Category Archives: News

Academic Book Week Reveals Top 20 Most Influential Banned Books

Vote Opens to Find Public’s Number One Ahead of Academic Book Week

London 1 Mach 2019: From Philip Pullman’s His Dark Materials, to Alice Walker’s The Colour Purple, and Harper Lee’s To Kill a Mockingbird to Salman Rushdie’s Satanic Verses, Academic Book Week (4-9 March 2019) has revealed the twenty most influential banned books.

Selected by academic booksellers across the UK and Ireland in association with Index on Censorship, the public are now invited to vote on the most influential banned book, with the winning book revealed during Academic Book Week.

The public vote is open from Friday 1 March until 11:59pm on Wednesday 6 March, to find the book that has been most influential: https://acbookweek.com/bannedbooks/  

Academic Book Week’s Most Influential Banned Books:

  • 1984 by George Orwell (PRH)
  • A View from the Bridge by Arthur Miller (PRH)
  • Beloved by Toni Morrison (PRH)
  • Brave New World by Aldous Huxley (PRH)
  • Country Girls by Edna O’Brien (Faber)
  • His Dark Materials (series) by Philip Pullman (Scholastic)
  • I Know Why the Caged Bird Sings by Maya Angelou (Virago, Hachette)
  • Lady Chatterley’s Lover by D H Lawrence (PRH)
  • Of Mice and Men by John Steinbeck (PRH)
  • On the Origin of Species by Charles Darwin (OUP)
  • Rights of Man by Thomas Paine (OUP)
  • Satanic Verses by Salman Rushdie (PRH)
  • The Catcher in the Rye by JD Salinger (PRH)
  • The Color Purple by Alice Walker (W&N, Orion, Hachette)
  • The Grapes of Wrath by John Steinbeck (PRH)
  • The Metamorphosis by Franz Kafka (PRH)
  • To Kill a Mockingbird by Harper Lee (PRH)
  • Ulysses by James Joyce (PRH)
  • Waiting for Godot by Samuel Beckett (Faber)
  • Wealth of Nations by Adam Smith (PRH)

Building on the success of previous years, Academic Book Week 2019 is being coordinated by the Booksellers Association in partnership with University College London.

Emma Bradshaw, Head of Campaigns at the Booksellers Association, said: “Academic Book Week’s Top 20 Most Influential Banned Books will spark debate in Academic Book Week and beyond. Each of the books on this shortlist has been hugely successful, despite attempts to ban them and we look forward to seeing the result of the public vote.”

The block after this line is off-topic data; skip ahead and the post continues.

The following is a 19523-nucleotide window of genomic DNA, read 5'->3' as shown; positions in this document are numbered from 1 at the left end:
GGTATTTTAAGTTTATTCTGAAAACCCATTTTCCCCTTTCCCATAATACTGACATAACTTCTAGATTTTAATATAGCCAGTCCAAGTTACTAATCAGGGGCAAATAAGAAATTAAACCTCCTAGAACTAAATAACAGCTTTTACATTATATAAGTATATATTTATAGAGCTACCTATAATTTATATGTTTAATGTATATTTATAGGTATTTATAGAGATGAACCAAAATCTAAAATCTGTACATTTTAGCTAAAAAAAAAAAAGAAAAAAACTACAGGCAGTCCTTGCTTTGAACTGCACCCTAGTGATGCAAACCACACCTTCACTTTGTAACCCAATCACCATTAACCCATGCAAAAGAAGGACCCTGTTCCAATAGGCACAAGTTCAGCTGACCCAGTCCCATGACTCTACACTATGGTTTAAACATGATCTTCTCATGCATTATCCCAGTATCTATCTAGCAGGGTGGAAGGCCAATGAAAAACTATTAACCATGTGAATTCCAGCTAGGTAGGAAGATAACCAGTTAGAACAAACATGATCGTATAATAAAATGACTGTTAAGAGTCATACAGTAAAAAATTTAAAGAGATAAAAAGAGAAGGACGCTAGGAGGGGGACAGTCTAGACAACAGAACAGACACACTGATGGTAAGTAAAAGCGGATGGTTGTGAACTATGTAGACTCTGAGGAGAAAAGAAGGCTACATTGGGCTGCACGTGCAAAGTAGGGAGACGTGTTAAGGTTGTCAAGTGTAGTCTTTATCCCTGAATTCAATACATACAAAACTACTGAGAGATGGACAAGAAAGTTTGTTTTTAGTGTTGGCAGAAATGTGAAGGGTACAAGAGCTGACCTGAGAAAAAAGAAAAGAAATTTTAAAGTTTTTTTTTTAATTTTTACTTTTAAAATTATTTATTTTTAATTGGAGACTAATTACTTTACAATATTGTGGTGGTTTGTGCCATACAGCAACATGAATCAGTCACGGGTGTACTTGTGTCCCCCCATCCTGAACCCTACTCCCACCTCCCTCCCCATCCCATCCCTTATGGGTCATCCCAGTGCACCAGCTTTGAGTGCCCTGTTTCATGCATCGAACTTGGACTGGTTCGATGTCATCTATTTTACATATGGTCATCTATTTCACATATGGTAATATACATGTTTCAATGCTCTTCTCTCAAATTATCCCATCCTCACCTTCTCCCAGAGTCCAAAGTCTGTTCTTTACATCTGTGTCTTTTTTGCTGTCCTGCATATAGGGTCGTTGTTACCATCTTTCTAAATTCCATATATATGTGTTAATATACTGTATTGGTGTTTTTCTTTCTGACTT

Academic Book Week celebrates the diversity and influence of academic books throughout history, now and in the future.

To book tickets to events and view the full Academic Book Week line-up, visit:https://acbookweek.com/featured-events/ 

Follow the latest developments via Twitter: @AcBookWeek #AcBookWeek.

Christmas Books on Television Times December 2018

Helen Smith the Learning Resources Manager at Eckington School has produced her annual literary television guide for December

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Library Planet

Founded and edited by Christian Lauersen of Roskilde Libraries and Marie Engberg Eiriksson of Gladsaxe Libraries, Denmark; Library Planet is like a crowdsourced Lonely Planet for libraries of the world, meant to inspire library travelers to open the awesome book that is our world of libraries, cities and countries.

Visit Library Planet here: Library Planet

If you want to share your library or libraries you have loved then you can contribute to Library Planet here: https://libraryplanet.net/contribute/

An object lesson on social media use and misuse

This is a good example of the use and misuse of twitter that can be used in a lesson on social media for users of all ages.

Tomi Adeyemi has written a brilliant book called The Children of Blood and Bone

Nora Roberts’ new book is titled Of Blood and Bone

Tomi publicly accused Nora of plagiarism on Twitter due to the similarity of the titles:

This led to the usual mob pile on of fans calling Nora out on multiple platforms; who reached out to Tomi to try and smooth over the trouble that was erupting.

Tomi then tweeted an apology and explanation to calm her fans:

However, she left the original tweet up, which has kept the hate cycle rolling.

Requests from Nora’s side to have the tweet taken down have, so far, remained unanswered.

Nora then wrote this post on her blog: Mob Rule By Social Media

This post gives a brilliant insight to what people under attack online can experience. It can also be used to discuss plagiarism, how the publishing industry works and also (and very importantly) online bullying as well as the importance of having all your facts in order before attacking someone publicly.

Nora and Tomi are both amazing writers, one with 30+ years experience and the other a first-time author, this contretemps seems to have soured views in both fan camps which may lead to many people not experiencing the wonderful work both authors have produced.